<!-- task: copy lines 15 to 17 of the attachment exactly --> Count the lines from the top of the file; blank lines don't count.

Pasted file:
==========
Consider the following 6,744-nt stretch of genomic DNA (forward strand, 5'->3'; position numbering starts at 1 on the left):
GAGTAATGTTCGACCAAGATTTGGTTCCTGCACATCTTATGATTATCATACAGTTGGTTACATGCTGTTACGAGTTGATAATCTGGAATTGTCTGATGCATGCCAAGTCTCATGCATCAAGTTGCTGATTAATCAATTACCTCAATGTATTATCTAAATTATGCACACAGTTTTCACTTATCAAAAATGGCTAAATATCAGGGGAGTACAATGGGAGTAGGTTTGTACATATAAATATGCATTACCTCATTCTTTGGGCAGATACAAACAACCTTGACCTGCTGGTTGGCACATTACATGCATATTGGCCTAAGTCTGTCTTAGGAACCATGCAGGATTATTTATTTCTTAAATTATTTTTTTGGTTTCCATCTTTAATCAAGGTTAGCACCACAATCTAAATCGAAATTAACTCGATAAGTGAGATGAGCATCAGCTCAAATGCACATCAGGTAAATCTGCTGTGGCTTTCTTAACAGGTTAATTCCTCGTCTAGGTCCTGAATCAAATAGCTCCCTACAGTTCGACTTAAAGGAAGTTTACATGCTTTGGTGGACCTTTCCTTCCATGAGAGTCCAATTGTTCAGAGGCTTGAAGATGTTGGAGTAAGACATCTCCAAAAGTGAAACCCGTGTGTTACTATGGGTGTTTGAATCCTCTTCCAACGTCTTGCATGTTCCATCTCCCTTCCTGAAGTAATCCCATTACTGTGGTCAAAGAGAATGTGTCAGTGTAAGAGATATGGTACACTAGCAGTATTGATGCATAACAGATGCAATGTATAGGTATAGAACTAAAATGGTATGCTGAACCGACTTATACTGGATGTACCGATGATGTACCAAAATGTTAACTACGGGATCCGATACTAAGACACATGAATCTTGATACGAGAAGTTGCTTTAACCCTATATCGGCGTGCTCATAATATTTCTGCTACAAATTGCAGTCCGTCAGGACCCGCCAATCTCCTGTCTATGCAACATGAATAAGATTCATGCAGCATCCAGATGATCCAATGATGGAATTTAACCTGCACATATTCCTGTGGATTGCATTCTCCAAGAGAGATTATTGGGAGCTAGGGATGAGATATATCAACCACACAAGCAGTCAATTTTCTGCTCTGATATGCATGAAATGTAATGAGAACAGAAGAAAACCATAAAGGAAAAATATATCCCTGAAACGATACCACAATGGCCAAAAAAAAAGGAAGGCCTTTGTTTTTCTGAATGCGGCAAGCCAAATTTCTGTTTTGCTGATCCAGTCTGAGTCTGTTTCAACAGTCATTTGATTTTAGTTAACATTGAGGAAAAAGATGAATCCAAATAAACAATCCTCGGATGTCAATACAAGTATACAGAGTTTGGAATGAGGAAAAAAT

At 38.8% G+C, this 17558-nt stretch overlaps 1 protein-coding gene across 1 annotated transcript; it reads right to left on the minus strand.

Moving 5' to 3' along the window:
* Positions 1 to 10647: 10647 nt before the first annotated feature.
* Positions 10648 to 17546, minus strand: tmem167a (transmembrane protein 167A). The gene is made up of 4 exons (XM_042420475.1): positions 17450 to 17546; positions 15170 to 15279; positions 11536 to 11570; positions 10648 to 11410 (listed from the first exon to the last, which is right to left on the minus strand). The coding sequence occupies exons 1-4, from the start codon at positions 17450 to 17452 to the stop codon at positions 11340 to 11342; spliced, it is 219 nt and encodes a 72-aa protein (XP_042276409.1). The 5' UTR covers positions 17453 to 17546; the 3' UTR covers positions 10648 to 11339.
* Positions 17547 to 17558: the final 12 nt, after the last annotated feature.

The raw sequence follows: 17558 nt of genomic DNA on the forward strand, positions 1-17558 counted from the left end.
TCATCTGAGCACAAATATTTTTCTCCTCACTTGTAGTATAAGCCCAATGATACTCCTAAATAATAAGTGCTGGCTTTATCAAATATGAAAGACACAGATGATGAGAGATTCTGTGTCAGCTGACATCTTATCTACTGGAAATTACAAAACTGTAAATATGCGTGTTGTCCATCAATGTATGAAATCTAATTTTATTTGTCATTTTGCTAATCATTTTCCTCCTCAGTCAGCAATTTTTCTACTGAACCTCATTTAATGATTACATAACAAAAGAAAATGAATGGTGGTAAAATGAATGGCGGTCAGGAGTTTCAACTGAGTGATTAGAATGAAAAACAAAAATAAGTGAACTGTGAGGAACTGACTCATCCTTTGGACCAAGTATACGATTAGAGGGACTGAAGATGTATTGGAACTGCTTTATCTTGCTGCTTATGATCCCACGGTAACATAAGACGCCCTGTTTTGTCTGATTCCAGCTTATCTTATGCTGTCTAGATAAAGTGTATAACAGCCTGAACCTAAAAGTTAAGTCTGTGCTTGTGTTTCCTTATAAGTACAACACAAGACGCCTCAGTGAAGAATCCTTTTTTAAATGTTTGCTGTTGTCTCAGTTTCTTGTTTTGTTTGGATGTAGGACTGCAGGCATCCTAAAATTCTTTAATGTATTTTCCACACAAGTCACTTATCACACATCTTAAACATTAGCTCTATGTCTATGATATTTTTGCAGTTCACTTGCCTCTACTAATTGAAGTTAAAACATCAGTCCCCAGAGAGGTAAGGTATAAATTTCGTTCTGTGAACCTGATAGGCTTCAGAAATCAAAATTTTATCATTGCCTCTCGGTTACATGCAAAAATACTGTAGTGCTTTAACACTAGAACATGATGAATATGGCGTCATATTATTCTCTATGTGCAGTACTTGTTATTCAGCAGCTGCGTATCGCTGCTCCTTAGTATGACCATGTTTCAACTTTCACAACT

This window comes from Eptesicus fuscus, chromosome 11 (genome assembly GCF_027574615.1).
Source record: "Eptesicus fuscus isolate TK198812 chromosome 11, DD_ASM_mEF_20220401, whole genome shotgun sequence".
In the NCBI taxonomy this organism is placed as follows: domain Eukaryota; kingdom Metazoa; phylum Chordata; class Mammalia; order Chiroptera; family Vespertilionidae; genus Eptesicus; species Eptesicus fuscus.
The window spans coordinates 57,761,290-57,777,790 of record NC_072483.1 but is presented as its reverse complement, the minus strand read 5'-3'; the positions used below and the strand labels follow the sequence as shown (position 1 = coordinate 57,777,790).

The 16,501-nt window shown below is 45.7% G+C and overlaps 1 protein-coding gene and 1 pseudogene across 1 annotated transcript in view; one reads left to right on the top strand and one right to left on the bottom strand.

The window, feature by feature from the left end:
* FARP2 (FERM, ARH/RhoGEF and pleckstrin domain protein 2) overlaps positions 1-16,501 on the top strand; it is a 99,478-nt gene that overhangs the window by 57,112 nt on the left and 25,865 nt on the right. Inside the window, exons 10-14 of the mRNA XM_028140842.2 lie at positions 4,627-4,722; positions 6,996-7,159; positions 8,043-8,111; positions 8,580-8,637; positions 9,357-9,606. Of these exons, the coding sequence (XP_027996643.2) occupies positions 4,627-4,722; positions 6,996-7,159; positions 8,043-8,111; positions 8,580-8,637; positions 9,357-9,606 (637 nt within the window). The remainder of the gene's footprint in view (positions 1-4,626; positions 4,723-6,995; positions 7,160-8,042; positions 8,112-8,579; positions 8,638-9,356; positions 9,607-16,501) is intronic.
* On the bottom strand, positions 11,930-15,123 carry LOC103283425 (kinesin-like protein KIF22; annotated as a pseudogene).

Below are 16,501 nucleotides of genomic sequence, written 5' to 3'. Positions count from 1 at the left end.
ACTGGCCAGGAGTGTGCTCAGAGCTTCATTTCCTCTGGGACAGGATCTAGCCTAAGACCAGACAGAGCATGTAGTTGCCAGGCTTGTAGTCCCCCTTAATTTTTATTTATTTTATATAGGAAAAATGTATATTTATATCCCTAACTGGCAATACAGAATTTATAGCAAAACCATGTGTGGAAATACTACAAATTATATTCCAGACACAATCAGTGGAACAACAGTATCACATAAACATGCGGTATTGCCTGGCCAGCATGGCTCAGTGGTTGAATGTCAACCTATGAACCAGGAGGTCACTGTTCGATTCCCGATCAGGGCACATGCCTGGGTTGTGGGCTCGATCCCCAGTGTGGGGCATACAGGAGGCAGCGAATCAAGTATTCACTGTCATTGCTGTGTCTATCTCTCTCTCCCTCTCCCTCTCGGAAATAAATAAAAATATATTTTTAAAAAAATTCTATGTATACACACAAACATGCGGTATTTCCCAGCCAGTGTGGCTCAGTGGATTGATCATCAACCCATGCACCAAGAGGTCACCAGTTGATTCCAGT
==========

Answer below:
The window, feature by feature from the left end:
* FARP2 (FERM, ARH/RhoGEF and pleckstrin domain protein 2) overlaps positions 1-16,501 on the top strand; it is a 99,478-nt gene that overhangs the window by 57,112 nt on the left and 25,865 nt on the right. Inside the window, exons 10-14 of the mRNA XM_028140842.2 lie at positions 4,627-4,722; positions 6,996-7,159; positions 8,043-8,111; positions 8,580-8,637; positions 9,357-9,606. Of these exons, the coding sequence (XP_027996643.2) occupies positions 4,627-4,722; positions 6,996-7,159; positions 8,043-8,111; positions 8,580-8,637; positions 9,357-9,606 (637 nt within the window). The remainder of the gene's footprint in view (positions 1-4,626; positions 4,723-6,995; positions 7,160-8,042; positions 8,112-8,579; positions 8,638-9,356; positions 9,607-16,501) is intronic.
* On the bottom strand, positions 11,930-15,123 carry LOC103283425 (kinesin-like protein KIF22; annotated as a pseudogene).